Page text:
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Patterns of sexual assault across Darfur make it clear that the Sudanese government is at least grossly negligent. However, evidents points to pro-Government militia members, soldiers and police as the main culprits.
 

What has the Sudanese government done to prevent rape in Darfur? The United Nations High Commission for Human Rights released a report in July 2005 assessing the progress the government of Sudan has made in complying with a the UN Security Council resolution (2004).

The report states that the government in Khartoum has made some progress. The large-scale killings and massive displacement that occurred in the first two years of the conflict have decreased. However, at the time of the UN report, nearly one third (1,880,000) of the Darfur population was still internally displaced and another 300,000 people from Darfur had sought refuge in neighboring Chad.

There is still much to be done, however, especially in the area of sexual assault on the people of Darfur. Even in the face of improvements, human rights monitors report new instances of rape on a weekly basis.

Characteristics of Sexual Assault in Darfur

What does sexual assault look like in Darfur?

Who is raped? Where does it happen? Who is to blame? What is the nature of the sexual assault? How do the victims respond?

While the answers to these questions vary by region, there are some common patterns across Darfur:

Who? Women and girls who live in camps for internally displaced persons (IDP camps) are the most frequently victimized.

Where and when? Women are commonly attacked when they leave the IDP camps to gather firewood. Firewood is not available in the camps and women are forced to leave the camp in order to get the firewood they need to cook. Women and girls are also frequently attacked when they are traveling.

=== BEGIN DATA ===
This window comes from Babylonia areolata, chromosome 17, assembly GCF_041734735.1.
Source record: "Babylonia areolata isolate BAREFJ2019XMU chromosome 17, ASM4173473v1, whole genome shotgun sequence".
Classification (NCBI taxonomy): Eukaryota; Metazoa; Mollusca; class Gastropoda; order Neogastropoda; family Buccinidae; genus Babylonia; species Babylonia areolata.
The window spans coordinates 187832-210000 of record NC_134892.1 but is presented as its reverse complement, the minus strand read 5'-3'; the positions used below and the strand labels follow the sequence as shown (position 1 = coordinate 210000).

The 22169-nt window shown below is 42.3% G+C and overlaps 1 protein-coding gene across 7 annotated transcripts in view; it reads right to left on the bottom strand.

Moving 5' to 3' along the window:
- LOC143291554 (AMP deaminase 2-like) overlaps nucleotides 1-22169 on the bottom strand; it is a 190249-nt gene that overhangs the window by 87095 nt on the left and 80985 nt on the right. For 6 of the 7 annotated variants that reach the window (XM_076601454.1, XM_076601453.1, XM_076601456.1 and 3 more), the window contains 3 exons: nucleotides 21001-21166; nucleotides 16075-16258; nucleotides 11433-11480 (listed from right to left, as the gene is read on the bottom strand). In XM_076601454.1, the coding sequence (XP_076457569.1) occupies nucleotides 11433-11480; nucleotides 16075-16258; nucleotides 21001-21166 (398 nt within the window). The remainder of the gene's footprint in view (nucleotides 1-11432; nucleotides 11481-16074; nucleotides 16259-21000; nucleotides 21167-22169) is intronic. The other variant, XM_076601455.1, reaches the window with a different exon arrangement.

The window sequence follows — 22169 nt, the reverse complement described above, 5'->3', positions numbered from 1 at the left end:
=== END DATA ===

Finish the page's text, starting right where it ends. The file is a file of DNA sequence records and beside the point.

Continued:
Who are the perpetrators? In the vast majority of cases where the perpetrator could be identified, they are members of the Government armed forces, law enforcement agencies or members of the pro-Government militia (the Janjawid).

What is the nature of the assault? Women and girls are often gang raped by men who arrive on camels or horses. Frequently, more than one woman or girl is raped in a single assault. The victims are insulted and humiliated. They are generally threatened with death, are beaten and in some cases killed.

How do victims respond? Usually, women in Darfur do not approach authorities when they have been sexually assaulted. Women fear reprisals. They feel that any attempt to gain justice is a waste of time since pro-government forces are almost always behind the attack. Additionally, because of the harrowing procedures a woman has to go through to lodge a complaint, she is “revictimized” through humiliation and insensitivity by the system that is supposed to help her.

Sexual Assault Is Different in Different Regions of Darfur

Even though there are common characteristics of sexual assault across Darfur, there are some differences among the Western, Northern and Southern regions of Darfur.


Western Darfur

Northern Darfur

Southern Darfur

How many sexual assaults are reported?

August 2004 to May 2005:

39 incidents of rape.

82 victims (half of incidents involved more than one victim).

August 2004 to June 2005:

20 incidents of rape.

29 victims (multiple victims in seven incidents).

Multiple perpetrators in 11 cases.